What is the 'specific mapping', and how it ralates to the neurons and connectivity of the cortex ? My discussion is about the real brain, not about abstract terms. The reviewer seems to have some theory of how the brain actually works, and based these question (and probably his judgement in general) on this theory, rather han real phenomena.

5) The time scale of storage must be shorter than the time scale of computation.

This relates to the argument above.

Here the reviewer is being very misleading. The statement is actually taken from my discussion of symbolic system in section 2, before all the argument above. It is part of the requirements of symbolic systems.
In the cortex, the expression of LTP(if we take this as related to memory) might take minutes, however, it can be induced on a very short time scale.
How does that relates to the requirements of symbolic systems? They need the result of the storage, not only inducing it, and anyway, the argument is that the LTP must be be based on activity, which is based on connectivity, which is stochastic.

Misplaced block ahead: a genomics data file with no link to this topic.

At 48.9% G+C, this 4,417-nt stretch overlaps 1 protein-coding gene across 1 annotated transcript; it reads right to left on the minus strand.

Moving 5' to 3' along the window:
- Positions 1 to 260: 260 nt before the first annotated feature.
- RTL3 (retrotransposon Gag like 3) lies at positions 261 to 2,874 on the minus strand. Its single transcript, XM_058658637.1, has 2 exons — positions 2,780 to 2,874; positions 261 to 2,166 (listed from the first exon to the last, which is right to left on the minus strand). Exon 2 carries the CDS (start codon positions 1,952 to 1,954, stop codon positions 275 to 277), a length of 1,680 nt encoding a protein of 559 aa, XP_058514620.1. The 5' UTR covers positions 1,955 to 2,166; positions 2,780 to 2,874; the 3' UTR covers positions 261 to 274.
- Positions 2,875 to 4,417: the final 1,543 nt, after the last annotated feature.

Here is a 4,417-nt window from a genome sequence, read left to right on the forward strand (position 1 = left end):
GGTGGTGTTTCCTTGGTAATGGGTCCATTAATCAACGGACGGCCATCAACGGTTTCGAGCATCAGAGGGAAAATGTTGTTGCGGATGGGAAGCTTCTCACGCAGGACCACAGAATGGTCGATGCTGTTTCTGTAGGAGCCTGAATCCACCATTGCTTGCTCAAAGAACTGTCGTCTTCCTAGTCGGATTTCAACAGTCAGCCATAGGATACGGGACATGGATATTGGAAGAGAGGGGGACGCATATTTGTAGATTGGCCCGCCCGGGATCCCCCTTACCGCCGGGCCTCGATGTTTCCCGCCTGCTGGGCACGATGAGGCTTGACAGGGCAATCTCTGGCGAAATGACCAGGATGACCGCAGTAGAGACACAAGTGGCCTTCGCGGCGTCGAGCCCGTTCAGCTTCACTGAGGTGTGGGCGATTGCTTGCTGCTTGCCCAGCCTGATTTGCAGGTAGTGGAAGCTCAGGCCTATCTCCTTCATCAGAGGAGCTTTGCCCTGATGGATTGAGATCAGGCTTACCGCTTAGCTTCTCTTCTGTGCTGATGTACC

Furthermore, there might be different mechanisms for storage for different time scales, i.e. reverberating activity - incidentally, this can be developed to an argument against random connectivity, otherwise, how could the sequence X->Y->Z->Z lead to reactivation of X? - which then might lead to long term storage.
Symbolic systems require immediate storage, in addition to long term storage, and the problem of stochasticity is the main one.

The nested argument (beteen 'incidentally' and '?') is amusing. The reviewer assumes that there are reverberating activities, and hence that the connectivity cannot be random. The possibility that there aren't reverberating activities (at least not ordered ones) in the cortex seems not to even cross his mind.

6) Why is it necessary to able to store any symbol everywhere?

Because symbolic systems require it (and it is storing symbol tokens, not symbols). Another demonstartaion of stupidity.
Can you store visual icons in auditory cortex?
A visual icon is not a symbol token, so this is totally irrelevant.
What is the meaning of anywhere as long the functional unit of brain dynamics has not been elucidated, i.e. locationalist and holistic theories compete?
My argument is independent of the meaning of 'anywhere', as long as it is in the cortex.